So in a lengthy discussion elsewhere online, one commenter volunteered the opinion that “some white women might not be as keen on sharing that space with women of color, either (see the suffrage an earlier feminist movements), as their feminism and its gains must necessarily involve the subjugation of black and brown women. Can’t have the nanny/housekeeper/babysitter pools drying up. Can we?” I didn’t get a chance to respond before comments closed.
This is not the first time I’ve run into the argument that feminists build their careers on the backs of working-class/WOC who assume responsibility for cooking/cleaning/babycare and that this is bad. Caitlin Flanagan, for example, was complaining a couple of decades back that for career women, “Scrubbing the toilet bowl is a bit of nastiness that can be fobbed off on anyone poor and luckless enough to qualify for no better employment.” As Echidne points out, this is amazingly hypocritical from someone who by her own admission elsewhere employs a full domestic staff, never changes sheets and let her nanny attend to the kids’ diarrhea.
Flanagan also assumes that housework is by definition bad, an occupation only taken by the “poor and luckless” and therefore its inherently exploitative. Writer Sally Howard reaches a similar conclusion in an article from March: she tried paying her cleaning person well (said cleaner was very happy) but felt she was still demeaning her, implying by hiring her that she (Howard) was too good to clean the toilets herself.
I tend to see these arguments as a variation on older jokes about women who hire housekeepers even when they’re stay-at-home moms: what’s with that? As Echidne, again, says, they all hinge on the assumption that women should clean their own homes. And that finding someone else to do it “necessarily involves the subjugation of black and brown women” who are poor and desperate (one reason I’m not linking to the source is that not having had a chance to respond, I can’t be certain I’m interpreting the quote fairly). But as Howard points out, paying someone good money is an option, so finding domestic staff doesn’t require subjugation.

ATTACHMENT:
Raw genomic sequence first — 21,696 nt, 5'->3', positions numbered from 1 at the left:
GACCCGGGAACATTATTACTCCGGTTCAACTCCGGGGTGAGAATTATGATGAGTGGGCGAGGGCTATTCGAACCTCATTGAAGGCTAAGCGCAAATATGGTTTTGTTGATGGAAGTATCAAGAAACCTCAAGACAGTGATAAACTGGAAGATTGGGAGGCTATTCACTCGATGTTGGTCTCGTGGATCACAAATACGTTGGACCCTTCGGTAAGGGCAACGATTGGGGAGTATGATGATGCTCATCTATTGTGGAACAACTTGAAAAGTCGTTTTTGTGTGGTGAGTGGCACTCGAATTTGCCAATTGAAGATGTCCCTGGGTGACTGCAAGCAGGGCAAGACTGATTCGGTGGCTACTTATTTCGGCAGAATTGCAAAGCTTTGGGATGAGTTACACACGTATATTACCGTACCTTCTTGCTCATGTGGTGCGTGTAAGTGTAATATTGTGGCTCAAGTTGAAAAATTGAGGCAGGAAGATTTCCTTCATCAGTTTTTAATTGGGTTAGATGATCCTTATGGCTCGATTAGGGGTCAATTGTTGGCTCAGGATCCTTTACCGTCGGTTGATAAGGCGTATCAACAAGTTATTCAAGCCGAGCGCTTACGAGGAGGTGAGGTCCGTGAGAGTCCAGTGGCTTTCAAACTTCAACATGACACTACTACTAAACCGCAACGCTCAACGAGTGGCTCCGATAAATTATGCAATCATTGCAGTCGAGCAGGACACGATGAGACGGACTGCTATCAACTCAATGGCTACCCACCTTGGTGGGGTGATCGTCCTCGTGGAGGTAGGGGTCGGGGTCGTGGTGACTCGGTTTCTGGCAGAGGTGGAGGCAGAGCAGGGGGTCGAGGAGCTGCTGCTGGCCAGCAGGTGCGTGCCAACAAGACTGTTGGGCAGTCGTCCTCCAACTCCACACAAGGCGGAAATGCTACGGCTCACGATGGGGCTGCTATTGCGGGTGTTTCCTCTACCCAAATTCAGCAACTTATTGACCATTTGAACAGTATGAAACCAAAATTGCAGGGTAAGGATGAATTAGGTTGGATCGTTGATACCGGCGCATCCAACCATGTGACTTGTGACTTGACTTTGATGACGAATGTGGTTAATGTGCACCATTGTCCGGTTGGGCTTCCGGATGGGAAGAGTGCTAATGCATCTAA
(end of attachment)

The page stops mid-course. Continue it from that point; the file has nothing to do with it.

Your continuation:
I admit it’s quite possible some of the cleaners wouldn’t take the jobs if they had an alternative: lots of people hate this kind of job. One of the reasons some immigrants gave for moving the American colonies that while life might be hard, it was better than going into domestic service. It’s quite possible the cleaners wouldn’t take the jobs if they had a better alternative but that’s true of many jobs such as farm work or customer service (not that all people hate customer service but I’ve known people who did feel working retail was beneath them). I’ve often wondered whether we’d see huge gaps in the economy if everyone was free to do jobs they wanted (and were qualified for) — though I’ve also heard people say they’re happy with a job that doesn’t demand anything beyond a few hours of grunt work a day. Though either way, we’re not likely to find out any time soon.
And as Echidne says (and Howard too) it’s not like this is some unique evil perpetrated by feminists alone. Men hire housekeepers. Businesses hire cleaning staff. If cleaning is inherently exploitative, then it’s a society wide issue and everyone has a vested interest in keeping the pool of help stocked. And of course, much of modern American capitalism is built around the assumption that men can work long hours because there’s a woman to take care of the cleaning, cooking and kids, only it’s the man’s wife and she’s doing it for nothing. Which is what Howard, Flanagan (quite hypocritically) and possibly the commenter seem to think is fair. The commenter doesn’t seem to see feminists getting their husband or kids to contribute is a solution; Flanagan flatly rules that out as unworkable.
I agree the system is imperfect. But arguing that feminists are hypocrites if they hire housekeepers is just a variation of the “you say you criticize capitalism but you buy things!” school of purity.